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Doing Digital Advocacy

From the NCTE Assembly on Computers in English (ACE)

 

This post was written by NCTE member Mary Rice, a member of the NCTE Assembly on Computers in English (ACE).

 

When I was a classroom teacher, I was assigned to teach the reading-support class for middle level students whose reading test scores fell below district expectations. As part of my new charge, I was provided a bank of computers that were fully connected to the internet.

The administrative intent was not to provide any authentic opportunities for reading and writing online. Instead, I was to supervise students while they worked through a reading comprehension program that had not been developed, tested, or validated for them or for their unique needs as multilingual, multicultural learners with diverse previous educational experiences.

It was galling for students to use these impressive machines to insert a word into a sentence with a blank. It was also not true digital access.

As time went by, I began using those computers for digital composition. Students selected topics and designed projects. As needed, we had conversations about topics like genre and audience. I also encouraged students to search for contradictions, hypocrisies, and injustices. They were more than willing. To avoid technology burnout, we made and played games, read stories, wrote and performed plays, and gave extemporaneous multilingual speeches.

Our work was more than just instruction—more, even, than differentiated, individualized, or personalized instruction. We made curriculum that actively advocated for student success as they defined it.

Now I am a literacy scholar who studies access and equity for digital literacies. I teach digital text composition, assessment of literacies, and literacy leadership. In my work, I consistently return to the following four admonitions for digital advocacy:

  1. Teach Digital and Multimodal Text Composition

Teaching digital texts and advancing technological literacies is not someone else’s responsibility. It is ours. During my time in schools, I have seen more assigning of work that uses digital and multimodal resources than I have seen efforts to teach these skills and integrate them with subject matter.

This teaching does not have to take place in a lockstep fashion. However, it does need to be explicit as directions, specific feedback, mini-lessons, small workgroups, peer teaching, and/or one-on-one coaching.  

  1. Use and Produce Digital Multimodal Texts that Matter

Digital and multimodal literacies afford opportunities both for wide audiences and for very specific audiences to engage with and enjoy our work. Because of this boon, there is no need to compose a text just to please a teacher. Instead, work can be grounded in local and personal relevance and a desire to share.

For example, I teach my students how to make and post their own videos. We spend a substantial amount of class time viewing and commenting on these. Students are not just finding topics to amuse our class, although that happens. They make videos about local food (we love Biscochitos in New Mexico), how to apply make-up, and pet care.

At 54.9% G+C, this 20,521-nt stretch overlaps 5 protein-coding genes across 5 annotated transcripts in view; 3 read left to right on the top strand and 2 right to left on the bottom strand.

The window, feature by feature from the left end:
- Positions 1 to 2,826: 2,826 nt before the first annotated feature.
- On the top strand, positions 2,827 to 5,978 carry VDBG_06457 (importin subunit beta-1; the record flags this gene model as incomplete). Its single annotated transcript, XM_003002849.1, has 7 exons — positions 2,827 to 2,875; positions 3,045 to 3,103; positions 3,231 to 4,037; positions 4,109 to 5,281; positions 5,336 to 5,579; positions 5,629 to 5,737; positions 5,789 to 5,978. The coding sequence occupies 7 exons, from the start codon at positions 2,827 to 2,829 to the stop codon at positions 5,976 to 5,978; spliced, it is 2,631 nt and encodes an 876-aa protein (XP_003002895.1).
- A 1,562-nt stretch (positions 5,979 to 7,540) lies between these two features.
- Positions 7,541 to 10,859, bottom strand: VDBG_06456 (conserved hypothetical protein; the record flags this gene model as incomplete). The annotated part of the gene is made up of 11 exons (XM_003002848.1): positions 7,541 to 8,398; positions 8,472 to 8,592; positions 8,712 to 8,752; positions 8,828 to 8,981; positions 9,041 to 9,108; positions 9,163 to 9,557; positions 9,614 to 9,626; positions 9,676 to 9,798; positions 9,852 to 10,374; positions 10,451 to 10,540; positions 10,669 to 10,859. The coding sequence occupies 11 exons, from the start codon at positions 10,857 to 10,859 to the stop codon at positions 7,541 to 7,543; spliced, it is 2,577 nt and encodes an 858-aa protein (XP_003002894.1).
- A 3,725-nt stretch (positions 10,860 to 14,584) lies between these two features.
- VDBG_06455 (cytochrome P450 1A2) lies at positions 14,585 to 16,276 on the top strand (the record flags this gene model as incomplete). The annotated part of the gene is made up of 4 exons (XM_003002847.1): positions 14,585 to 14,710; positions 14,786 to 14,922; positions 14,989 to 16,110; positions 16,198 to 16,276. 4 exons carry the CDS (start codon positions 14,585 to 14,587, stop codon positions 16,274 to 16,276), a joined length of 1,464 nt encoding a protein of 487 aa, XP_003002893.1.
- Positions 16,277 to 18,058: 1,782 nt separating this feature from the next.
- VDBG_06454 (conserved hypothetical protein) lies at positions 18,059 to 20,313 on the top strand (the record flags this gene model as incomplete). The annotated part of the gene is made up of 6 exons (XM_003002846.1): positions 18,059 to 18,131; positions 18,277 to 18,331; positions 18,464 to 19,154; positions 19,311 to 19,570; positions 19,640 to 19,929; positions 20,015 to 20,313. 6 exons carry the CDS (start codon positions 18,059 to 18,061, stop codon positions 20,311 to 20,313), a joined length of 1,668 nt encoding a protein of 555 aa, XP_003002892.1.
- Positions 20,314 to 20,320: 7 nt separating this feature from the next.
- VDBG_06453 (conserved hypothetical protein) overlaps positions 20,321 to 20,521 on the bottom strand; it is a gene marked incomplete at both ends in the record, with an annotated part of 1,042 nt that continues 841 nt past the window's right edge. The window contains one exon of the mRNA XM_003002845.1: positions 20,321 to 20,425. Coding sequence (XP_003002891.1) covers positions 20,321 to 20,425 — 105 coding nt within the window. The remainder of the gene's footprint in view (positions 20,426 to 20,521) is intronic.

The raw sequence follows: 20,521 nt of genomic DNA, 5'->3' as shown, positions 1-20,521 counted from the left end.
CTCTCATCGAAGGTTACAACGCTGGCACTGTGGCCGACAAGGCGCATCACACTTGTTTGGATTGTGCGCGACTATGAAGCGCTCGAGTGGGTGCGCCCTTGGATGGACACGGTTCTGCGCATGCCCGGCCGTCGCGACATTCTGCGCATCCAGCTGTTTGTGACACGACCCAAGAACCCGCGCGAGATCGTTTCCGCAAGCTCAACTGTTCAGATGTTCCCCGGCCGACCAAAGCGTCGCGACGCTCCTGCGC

Students also take up meatier topics of race and gender as they identify audiences and take on new identities as advocates. The specifics of lighting, sound, and text boxes are all specific to whom they are trying to teach and where on the web they want to display their videos.

In the end, the videos are examples of what matters to the people who made them and, therefore, have the potential to matter to others.

  1. Intercede for Students’ Access to Digital and Multimodal Texts

We should speak up when opportunities for some students do not match the opportunities of others. For example, in observing classrooms where teachers were using blended learning, other researchers and I noticed that students with disabilities were being taken out of class or pulled into a small group without digital access as soon as the internet devices came out for work.

In talking with teachers, I found that they assumed that students with disabilities were unequipped for digital learning. In negotiating, we were able to convince some of the teachers that their students with disabilities (even severe disabilities) were just as entitled to engage in digital learning as anyone else, and that identifying challenges and addressing them could be wonderful and rewarding.

The lesson here is that when one sees gaps in access, call them out. Listen. Negotiate. Above all, support.  

  1. Share Convictions about Digital Equity

Finally, it is critical to share convictions about digital equity. Some may worry because historically, technology access has been granted to entertain rather than to educate in classrooms. Others have misused access to technology as a reward at home or school. Others suppose that adolescents and millennial generation teachers already are inherently digitally literate.

In reality, attaining digital literacies, like any set of literacies, is a lifelong endeavor for everyone. By sharing sound information about learning with and from digital and multimodal texts, we open conversations that will sustain us as teachers and teacher educators, and we shape more supportive policy contexts for practice.

 

Mary F. Rice has been a member of NCTE since 2009 and is also a member of English language arts teacher educators (ELATE), the Assembly on Computers in English (ACE) and the Conference on English leadership (CEL). Mary is the editor of her state affiliate journal New Mexico English Journal. Twitter: @ricemarya